How Do You Let Things Go (Mentally), Even After The Business Is Closed

Looking for advice on clearing my head of past experiences that still bother me.

My first business was an adventure and full of amazing lessons, I was able to exit sucessfully with no financial detriment. However there are numerous events that happened that I still dwell on these days which give me anxiety and knots in my stomach … how do I shake these feelings?

Long story short, I sold a majority stake in my business to an investor, although I was running the day-to-day, he would step in occasionally and make or over-rule decisions. On several occasions, I got very vocal about believing the path or choice was wrong (for a variety of reasons) and I was overlooked or over ruled. As I had suspected and voiced, the decisions turned out to be disasters, now by no means can I say that any one of these led to the closing of the business, but they still irk me beyond belief because I wasn’t able to change the outcome and to some extent, it makes me feel like a failure in those instances.

I know the responses will most likely say “Get over it, you got overruled, move on!” Look I get it, that’s the rational expectation, but entrepreneurs aren’t rational and I’ve been struggling with these thoughts for a few years now. So, I’m just seeing if anyone else went through similar experiences and figured out a good way to move on. I feel hampered by these thoughts and I feel like they are holding me back from a new venture.

Any advice would be appreciated.


Irrational Head Case

  • Wannabe entrepreneur here so no advice. My regrets are the startups that offered me positions that I didn’t take that went on to do really well. I still kick myself on those since its more than once.

    • Let me elaborate further. I didn’t join those startups because I wanted to focus on my own thing. Well my thing never took off and I’m broke and my friends have the big houses and kids and I’m renting and single.

  • I think many of us share similar experiences, first suggestion is to give yourself nine months to get over it. Second suggestion, start/increase your physical fitness routine to help burn the stress/anger out of you. Third, start capturing the good lessons while they are still in your head and build on those.

  • I worked for a startup for some years, had a successful exit but lost a good future package and was released a few days before christmas with 1 days notice after 5 years. It pains me how the new company treated me.

    what has helped?

    Fitness – I have lost 10kg in weight and taken 6 months off.

    Take the positives from what you did – started a company – not everyone can say they have done that. Managed to raise funds with investors – again shows you have some nice sales skills.

    Failed – so you will learn from those mistakes and not let it happen again and are better positioned for your next venture.

    Maybe look at being an employee for a company just for some security perspective – for sure you will be a better employee from what you have learnt.

    I hope you lose those negative thoughts soon and get to refocus your energy onto more positive thoughts. Even the best fail Steve Jobs – look how crap itunes and iphoto are.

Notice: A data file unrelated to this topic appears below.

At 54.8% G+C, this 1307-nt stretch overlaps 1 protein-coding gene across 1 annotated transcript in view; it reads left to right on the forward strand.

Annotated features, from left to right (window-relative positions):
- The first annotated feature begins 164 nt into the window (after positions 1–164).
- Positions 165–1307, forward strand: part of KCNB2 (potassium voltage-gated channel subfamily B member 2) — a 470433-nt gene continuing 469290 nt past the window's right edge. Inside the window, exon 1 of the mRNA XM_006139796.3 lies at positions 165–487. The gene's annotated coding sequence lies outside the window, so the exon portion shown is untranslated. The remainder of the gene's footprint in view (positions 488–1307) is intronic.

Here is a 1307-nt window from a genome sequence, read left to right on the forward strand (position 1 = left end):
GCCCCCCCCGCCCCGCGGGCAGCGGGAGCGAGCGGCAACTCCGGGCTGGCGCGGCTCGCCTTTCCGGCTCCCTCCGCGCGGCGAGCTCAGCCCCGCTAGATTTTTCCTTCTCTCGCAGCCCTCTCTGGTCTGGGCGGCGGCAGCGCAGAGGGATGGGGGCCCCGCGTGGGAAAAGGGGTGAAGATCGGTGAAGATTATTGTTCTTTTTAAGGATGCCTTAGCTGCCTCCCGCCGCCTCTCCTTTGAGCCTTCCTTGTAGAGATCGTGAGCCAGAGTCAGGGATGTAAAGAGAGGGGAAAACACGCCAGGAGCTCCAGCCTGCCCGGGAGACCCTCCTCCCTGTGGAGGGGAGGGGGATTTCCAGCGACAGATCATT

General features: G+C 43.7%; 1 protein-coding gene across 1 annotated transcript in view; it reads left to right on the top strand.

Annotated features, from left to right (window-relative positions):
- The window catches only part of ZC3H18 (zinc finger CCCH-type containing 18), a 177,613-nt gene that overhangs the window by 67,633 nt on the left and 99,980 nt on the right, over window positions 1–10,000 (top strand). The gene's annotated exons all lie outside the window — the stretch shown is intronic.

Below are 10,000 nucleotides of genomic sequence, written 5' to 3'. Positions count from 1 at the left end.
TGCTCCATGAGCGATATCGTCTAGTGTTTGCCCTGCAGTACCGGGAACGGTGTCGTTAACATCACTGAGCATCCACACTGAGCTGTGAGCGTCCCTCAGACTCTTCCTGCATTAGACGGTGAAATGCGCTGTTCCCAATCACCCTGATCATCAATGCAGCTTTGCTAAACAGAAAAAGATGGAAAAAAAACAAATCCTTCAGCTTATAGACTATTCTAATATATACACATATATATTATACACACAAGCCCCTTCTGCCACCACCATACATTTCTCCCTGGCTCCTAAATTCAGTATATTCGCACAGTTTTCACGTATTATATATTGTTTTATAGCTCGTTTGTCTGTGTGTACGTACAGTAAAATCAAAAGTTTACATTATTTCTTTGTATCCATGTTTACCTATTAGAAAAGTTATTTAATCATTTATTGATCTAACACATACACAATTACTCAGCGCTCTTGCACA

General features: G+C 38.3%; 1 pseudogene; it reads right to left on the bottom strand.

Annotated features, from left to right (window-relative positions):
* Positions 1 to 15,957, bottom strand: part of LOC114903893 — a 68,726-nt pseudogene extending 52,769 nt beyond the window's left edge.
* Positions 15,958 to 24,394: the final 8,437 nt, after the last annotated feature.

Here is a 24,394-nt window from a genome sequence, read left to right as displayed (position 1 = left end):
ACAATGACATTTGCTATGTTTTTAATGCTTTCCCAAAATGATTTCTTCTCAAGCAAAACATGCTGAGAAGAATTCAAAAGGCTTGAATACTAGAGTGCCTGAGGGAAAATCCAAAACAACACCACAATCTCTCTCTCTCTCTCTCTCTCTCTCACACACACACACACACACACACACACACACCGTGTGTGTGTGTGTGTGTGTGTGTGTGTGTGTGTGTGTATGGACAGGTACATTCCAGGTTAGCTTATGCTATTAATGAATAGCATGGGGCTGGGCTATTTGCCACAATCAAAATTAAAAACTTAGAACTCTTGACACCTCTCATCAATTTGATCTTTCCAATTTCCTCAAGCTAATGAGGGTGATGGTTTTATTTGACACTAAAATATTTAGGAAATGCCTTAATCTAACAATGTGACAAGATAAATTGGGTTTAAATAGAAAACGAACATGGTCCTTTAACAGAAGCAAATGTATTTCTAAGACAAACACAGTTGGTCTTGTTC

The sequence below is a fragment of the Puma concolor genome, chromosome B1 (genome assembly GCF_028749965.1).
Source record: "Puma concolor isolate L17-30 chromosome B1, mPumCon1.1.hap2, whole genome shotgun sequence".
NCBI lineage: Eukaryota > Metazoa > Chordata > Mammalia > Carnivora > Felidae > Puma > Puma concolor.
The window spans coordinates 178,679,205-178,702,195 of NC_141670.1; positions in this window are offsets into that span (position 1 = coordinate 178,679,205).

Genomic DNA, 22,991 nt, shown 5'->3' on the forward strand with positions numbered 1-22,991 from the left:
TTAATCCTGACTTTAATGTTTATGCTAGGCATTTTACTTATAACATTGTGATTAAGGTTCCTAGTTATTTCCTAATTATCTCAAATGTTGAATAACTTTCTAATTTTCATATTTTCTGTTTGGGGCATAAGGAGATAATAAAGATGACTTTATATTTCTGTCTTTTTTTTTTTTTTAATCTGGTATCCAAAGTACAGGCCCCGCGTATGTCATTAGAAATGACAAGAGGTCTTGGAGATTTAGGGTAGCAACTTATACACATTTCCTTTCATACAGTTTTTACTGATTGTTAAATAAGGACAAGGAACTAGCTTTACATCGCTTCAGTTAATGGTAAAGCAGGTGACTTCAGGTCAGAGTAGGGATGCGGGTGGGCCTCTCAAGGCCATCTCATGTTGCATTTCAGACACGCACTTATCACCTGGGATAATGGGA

• EXCELLENT reply…this is exactly the way I managed my ‘exit’ from a company I co-founded and was acquired.

      Other than the above, my suggestion is to mentor, mentor, mentor everyone that you find interesting. Get involved with your local accelerator/incubator, if there’s a college nearby, become an adjunct professor or, start up something that is totally focused on others.

      You’re caught in the ‘why me’ paradigm and I’ve found the best way to get past that is to focus on helping others.

      As an FYI, I think you’re in a very normal place; ‘what could have been if those knuckleheads had only listened to me’…Good luck!

      • From Author:

        Thanks for the replies! I have been working in corporate for almost 4 years since leaving the business but it officially shut it’s doors this past Dec 31st, so I guess that is why some thoughts have boiled back up.

        Funny thing about the incubator, I was back at my colleges incubator where I started (and quickly shut down) a second company and had a blast talking with all of the current people in the incubator. I would love to mentor and find a mentor myself. I’m not the best at networking so that makes it harder and of course in corporate it’s hard to follow a passion when it’s being dictated by someone else agreeable or not.

        I also love the idea of putting thoughts on paper and then burning it…might try that this weekend!

        I’m taking a long weekend to focus on writing my new business plan and focusing on the good things (and bourbon) and try to refocus and prioritize.

        Thanks again, cheers!

  • Here is what you do….

    Put this on a poster: “My first business was an adventure and full of amazing lessons, I was able to exit successfully with no financial detriment.”

    Put this in a rolling paper with a “safe-to-smoke ink”:

    1. I sold my passion.

    2. Someone made love to my passion with different moves than what I think my passion would have liked.

    3. If I had my passion back, I would screw it right.

    4. The next time I sell my passion, I will avoid trying to hold the hips of its new suitor while in action, and instead I will think about how wonderful it was to be its first lover.

    5. I sold my passion.

    Then roll that joint up, throw it in the fire, eat a snickers, and start loving your next passion hard (you never know, some of those new moves may be fun.)

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